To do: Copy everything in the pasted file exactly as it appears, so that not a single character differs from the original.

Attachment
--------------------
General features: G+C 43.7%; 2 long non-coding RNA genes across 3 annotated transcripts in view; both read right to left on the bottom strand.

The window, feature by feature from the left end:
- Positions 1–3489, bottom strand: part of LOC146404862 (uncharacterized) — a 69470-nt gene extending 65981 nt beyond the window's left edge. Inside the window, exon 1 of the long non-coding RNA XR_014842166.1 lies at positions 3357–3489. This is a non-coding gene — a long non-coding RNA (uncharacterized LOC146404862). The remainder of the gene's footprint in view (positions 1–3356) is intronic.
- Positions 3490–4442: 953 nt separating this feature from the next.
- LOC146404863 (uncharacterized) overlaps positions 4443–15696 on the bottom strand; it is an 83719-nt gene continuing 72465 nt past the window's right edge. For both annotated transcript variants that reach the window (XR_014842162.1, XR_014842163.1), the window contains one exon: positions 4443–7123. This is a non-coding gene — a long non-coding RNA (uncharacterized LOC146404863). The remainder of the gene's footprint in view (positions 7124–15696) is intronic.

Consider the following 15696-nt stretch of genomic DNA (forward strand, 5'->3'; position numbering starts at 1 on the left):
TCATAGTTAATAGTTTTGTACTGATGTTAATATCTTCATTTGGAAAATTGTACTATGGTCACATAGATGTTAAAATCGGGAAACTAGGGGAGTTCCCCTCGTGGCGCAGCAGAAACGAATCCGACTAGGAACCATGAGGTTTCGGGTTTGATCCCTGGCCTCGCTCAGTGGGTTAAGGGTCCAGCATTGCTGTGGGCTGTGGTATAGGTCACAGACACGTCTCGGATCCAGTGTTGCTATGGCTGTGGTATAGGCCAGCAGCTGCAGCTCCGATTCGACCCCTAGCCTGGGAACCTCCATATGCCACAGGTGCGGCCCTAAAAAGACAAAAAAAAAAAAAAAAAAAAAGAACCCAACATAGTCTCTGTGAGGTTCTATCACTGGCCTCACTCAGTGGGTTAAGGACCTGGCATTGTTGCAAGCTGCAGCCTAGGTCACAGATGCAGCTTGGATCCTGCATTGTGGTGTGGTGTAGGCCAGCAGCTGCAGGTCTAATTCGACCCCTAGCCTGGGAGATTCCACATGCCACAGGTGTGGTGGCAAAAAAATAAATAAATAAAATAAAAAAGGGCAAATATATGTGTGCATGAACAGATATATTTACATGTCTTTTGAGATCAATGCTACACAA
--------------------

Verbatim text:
General features: G+C 43.7%; 2 long non-coding RNA genes across 3 annotated transcripts in view; both read right to left on the bottom strand.

The window, feature by feature from the left end:
- Positions 1–3489, bottom strand: part of LOC146404862 (uncharacterized) — a 69470-nt gene extending 65981 nt beyond the window's left edge. Inside the window, exon 1 of the long non-coding RNA XR_014842166.1 lies at positions 3357–3489. This is a non-coding gene — a long non-coding RNA (uncharacterized LOC146404862). The remainder of the gene's footprint in view (positions 1–3356) is intronic.
- Positions 3490–4442: 953 nt separating this feature from the next.
- LOC146404863 (uncharacterized) overlaps positions 4443–15696 on the bottom strand; it is an 83719-nt gene continuing 72465 nt past the window's right edge. For both annotated transcript variants that reach the window (XR_014842162.1, XR_014842163.1), the window contains one exon: positions 4443–7123. This is a non-coding gene — a long non-coding RNA (uncharacterized LOC146404863). The remainder of the gene's footprint in view (positions 7124–15696) is intronic.

Consider the following 15696-nt stretch of genomic DNA (forward strand, 5'->3'; position numbering starts at 1 on the left):
TCATAGTTAATAGTTTTGTACTGATGTTAATATCTTCATTTGGAAAATTGTACTATGGTCACATAGATGTTAAAATCGGGAAACTAGGGGAGTTCCCCTCGTGGCGCAGCAGAAACGAATCCGACTAGGAACCATGAGGTTTCGGGTTTGATCCCTGGCCTCGCTCAGTGGGTTAAGGGTCCAGCATTGCTGTGGGCTGTGGTATAGGTCACAGACACGTCTCGGATCCAGTGTTGCTATGGCTGTGGTATAGGCCAGCAGCTGCAGCTCCGATTCGACCCCTAGCCTGGGAACCTCCATATGCCACAGGTGCGGCCCTAAAAAGACAAAAAAAAAAAAAAAAAAAAAGAACCCAACATAGTCTCTGTGAGGTTCTATCACTGGCCTCACTCAGTGGGTTAAGGACCTGGCATTGTTGCAAGCTGCAGCCTAGGTCACAGATGCAGCTTGGATCCTGCATTGTGGTGTGGTGTAGGCCAGCAGCTGCAGGTCTAATTCGACCCCTAGCCTGGGAGATTCCACATGCCACAGGTGTGGTGGCAAAAAAATAAATAAATAAAATAAAAAAGGGCAAATATATGTGTGCATGAACAGATATATTTACATGTCTTTTGAGATCAATGCTACACAA